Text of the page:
In Memory in a Time of Prose, Daniel Pioske attempts to answer the nebulous question of the origins of the narratives within the Hebrew Bible. The authorial anonymity of the biblical text poses an obvious problem to such an endeavor, evidenced by the unending debates concerning biblical sources which have raged for the better part of the last century. Pioske attempts to breathe fresh air into this stale corner of scholarship through his focus on Hebrew scribalism, memory and epistemology, and recent finds within the archaeological record of the southern Levant. The result is a work which recognizes the giants on whose shoulders it stands, while still providing an innovative—and, more importantly, interesting—study of those responsible for the composition of the texts within the Hebrew Bible.
Pioske spends most of his introductory chapter establishing the methodological framework for what is to follow. The first chapter provides a Foucauldian analysis of the scribal knowledge responsible for shaping the oral and written sources which would ultimately find a home in the Hebrew Bible. The ensuing three chapters are individual case studies which serve to illustrate the theoretical suppositions of chapter 1. He limits his studies to narratives set in the early Iron Age in an effort to “be sensitive to the concerns of the biblical scribes themselves” (7). It is in these chapters that Pioske endeavors to prove that the emergence of vernacular prose writing provided a means for scribes to detail stories of the past which had previously only been shared by a network of oral transmission.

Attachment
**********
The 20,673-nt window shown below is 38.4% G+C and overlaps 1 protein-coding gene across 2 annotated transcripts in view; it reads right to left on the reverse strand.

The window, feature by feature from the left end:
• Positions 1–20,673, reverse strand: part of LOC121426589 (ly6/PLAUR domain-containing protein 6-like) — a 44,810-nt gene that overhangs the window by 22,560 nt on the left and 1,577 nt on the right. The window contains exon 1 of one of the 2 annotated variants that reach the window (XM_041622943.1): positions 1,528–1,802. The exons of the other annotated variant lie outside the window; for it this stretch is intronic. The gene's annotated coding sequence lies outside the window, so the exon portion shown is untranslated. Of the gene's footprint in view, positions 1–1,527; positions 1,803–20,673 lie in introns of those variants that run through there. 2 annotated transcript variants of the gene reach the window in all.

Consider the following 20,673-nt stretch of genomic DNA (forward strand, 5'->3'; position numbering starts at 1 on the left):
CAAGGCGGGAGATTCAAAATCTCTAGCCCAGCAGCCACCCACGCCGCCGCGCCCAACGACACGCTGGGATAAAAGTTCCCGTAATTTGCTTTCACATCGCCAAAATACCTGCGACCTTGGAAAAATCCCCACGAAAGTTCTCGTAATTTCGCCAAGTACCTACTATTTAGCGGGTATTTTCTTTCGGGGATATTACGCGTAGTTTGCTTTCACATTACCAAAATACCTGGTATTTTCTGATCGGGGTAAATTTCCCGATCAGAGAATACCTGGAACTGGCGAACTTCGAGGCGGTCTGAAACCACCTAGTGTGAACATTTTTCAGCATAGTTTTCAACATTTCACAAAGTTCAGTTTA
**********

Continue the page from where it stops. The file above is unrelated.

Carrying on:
The first chapter of the work, “Hebrew Prose and Stories of an Early Iron Age Past,” seeks to provide an outline for the rise of Hebrew prose in antiquity. As in many other works with a historiographic focus, there is a lengthy methodological comparison between the Hebrew Bible and Thucydides’s Peloponnesian War. Rather than focusing on oft-discussed questions—such as what constitutes history writing and how the historía of the Greeks differs from biblical narratives—Pioske centers his discussion on the sources responsible for the creation of each text. Later, he shifts his focus onto the uniqueness of prose writing occurring in the Hebrew language; as the dominant languages of the period were Akkadian and Aramaic, Hebrew was comparatively less important on an international scale. As such, the composition of these texts provides a unique example of vernacular historical writings. Pioske ultimately contends that the narratives contained within the Hebrew Bible are the result of a cumulative process of oral transmission which ultimately intersected with the rise of prose writing in the southern Levant. Though many historical-critical scholars shudder at the thought of contending with Michel Foucault, Pioske deftly weaves the theories of the philosopher into his own work.